A slightly better way of putting what Matt is driving at, I think, is this: Large-scale immigration from Mexico to the United States is a form of de facto humanitarianism, and since Americans are generally leery of humanitarian spending (primarily because we overestimate the size of our existing foreign aid budget), liberal humanitarians have a vested interest in preserving the existing immigration system. It’s a rare issue where business interests line up on the side of raising the living standards of Third World peasants, and why mess with a good thing? Better, as Matt suggests, to go after the global elite in other arenas – like tax policy, say – where the business class’s preferred policies don’t have humanitarian externalities.

To which one might respond that there’s something slightly perverse about pursuing humanitarian ends through policies that lower the incomes of your poorest citizens and raise the incomes of your richest citizens. If I proposed a new AIDS-in-Africa initiative and advocated funding it through a regressive tax that included a tax credit for families making over $75,000, I doubt that many liberals would line up behind the proposal.

I'll muster some charity and assume that Ross is simply confused here. But he really is badly confused.

It's a rather profound error to characterize voluntary trade between American employers and Mexicans workers as equivalent to “humanitarian spending,” as if money tax revenue had been withdrawn from the Treasury and sent to Mexicans. There is indeed a pecuniary externality of Mexican workers in the American labor market — downward price pressure from competition — and this can indeed have an effect on the pattern of American incomes. But it is a pretty basic and embarrassing mistake to confuse (1) coercive state confiscation and reallocation of income with (2) changing patterns of income from voluntary exchange.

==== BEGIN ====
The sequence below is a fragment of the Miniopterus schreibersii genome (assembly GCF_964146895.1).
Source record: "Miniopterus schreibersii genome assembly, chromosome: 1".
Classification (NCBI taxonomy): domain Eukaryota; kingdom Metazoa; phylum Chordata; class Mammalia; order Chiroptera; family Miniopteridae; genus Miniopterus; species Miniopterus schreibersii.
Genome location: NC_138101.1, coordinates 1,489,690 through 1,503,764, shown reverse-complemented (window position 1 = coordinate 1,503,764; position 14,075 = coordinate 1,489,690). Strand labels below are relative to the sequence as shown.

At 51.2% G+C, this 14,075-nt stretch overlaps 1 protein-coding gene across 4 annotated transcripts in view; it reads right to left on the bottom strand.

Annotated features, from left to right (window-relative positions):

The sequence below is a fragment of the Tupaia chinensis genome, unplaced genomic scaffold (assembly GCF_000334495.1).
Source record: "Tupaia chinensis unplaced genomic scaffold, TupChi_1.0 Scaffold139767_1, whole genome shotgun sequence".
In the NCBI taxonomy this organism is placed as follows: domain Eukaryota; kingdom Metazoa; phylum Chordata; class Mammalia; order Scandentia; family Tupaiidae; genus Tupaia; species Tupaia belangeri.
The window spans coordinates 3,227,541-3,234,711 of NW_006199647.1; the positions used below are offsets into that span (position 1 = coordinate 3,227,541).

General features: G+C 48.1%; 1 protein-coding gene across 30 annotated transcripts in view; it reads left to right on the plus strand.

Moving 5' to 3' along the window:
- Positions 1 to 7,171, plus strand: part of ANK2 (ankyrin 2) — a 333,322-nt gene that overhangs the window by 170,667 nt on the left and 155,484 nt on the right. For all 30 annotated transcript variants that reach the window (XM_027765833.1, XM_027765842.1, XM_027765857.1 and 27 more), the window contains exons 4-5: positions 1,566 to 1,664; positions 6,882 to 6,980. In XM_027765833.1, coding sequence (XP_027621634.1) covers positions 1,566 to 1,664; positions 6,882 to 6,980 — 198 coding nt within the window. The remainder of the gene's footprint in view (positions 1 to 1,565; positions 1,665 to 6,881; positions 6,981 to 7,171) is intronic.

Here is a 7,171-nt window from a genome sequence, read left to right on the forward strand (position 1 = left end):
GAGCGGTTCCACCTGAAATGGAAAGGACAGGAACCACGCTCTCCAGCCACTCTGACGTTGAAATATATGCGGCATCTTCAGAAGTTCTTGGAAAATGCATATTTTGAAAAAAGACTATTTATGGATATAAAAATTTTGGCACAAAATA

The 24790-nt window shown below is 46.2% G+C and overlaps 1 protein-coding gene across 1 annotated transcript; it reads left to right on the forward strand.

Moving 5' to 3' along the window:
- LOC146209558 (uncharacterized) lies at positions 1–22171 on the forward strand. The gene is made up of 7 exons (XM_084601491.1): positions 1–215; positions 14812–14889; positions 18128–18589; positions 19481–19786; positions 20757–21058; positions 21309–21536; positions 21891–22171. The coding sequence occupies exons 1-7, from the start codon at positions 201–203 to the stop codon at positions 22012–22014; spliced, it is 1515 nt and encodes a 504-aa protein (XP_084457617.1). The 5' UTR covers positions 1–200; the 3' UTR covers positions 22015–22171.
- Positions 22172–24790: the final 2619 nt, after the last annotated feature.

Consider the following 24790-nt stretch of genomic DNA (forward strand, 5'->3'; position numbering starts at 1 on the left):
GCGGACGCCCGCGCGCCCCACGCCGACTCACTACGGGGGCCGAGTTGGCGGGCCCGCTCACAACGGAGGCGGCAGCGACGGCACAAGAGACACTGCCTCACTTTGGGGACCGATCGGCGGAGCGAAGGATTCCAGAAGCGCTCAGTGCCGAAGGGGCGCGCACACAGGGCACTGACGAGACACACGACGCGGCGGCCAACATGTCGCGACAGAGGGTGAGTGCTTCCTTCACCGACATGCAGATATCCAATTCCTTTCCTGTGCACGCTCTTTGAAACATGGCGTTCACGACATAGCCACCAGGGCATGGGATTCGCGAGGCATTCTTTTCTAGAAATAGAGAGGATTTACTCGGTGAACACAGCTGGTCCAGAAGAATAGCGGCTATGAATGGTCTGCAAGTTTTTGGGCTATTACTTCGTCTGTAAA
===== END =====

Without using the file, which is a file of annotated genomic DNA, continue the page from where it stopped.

Perhaps Ross really does think that the U.S. government has taken money from the pockets of the producers of Oceans 13 by refusing to ban Pirates of the Carribean, but I think he's smarter than that. Government tax policy requires justification. Distribution of tax revenue require justification. Exercising our rights doesn't.

That Ross is liable see the issue in this weird, mistaken way does indicate that he thinks some sort of nationalism is the legitimate moral baseline. The liberal (in the broad sense) presumption of freedom, on the other hand, has it that unrestricted voluntary cooperation between human beings is the moral baseline. Deviations from this require special justification. Given the liberal baseline, labor market restrictions (that's what we're talking about here — whether to further restrict American labor markets), besides standing as a violation of the rights of both Americans and Mexicans to freely associate and trade with one another, amount to a transfer of income from Mexican workers and American consumers to some low-skilled American workers. In addition to the basic violation of liberty, this is a monstrously regressive transfer, harming Mexican workers much more than it helps low-skilled American workers.

But Ross seems to understand the situation in a way that, as far as I can tell, completely discounts the welfare gain to Mexicans, and conceives of the effects of millions of people exercising their human rights as requiring some kind of special justification. This makes sense only relative to a nationalist worldview where “humanitarian spending” is something benighted “liberal humanitarians” want to do and the actual welfare effects of this “spending” on foreigners is simply irrelevant to the moral calculus; all that matters is the effect of the policy on persons with valid U.S. passports. If the policy turns out to (on average) reduce the incomes of low-skilled U.S. workers and raise the incomes of  higher-skilled U.S. workers, then it's evidently “perverse.” So if we have to placate uppity U.S. humanitarian liberals by throwing money at poor people somewhere, surely this isn't the way we want to do it.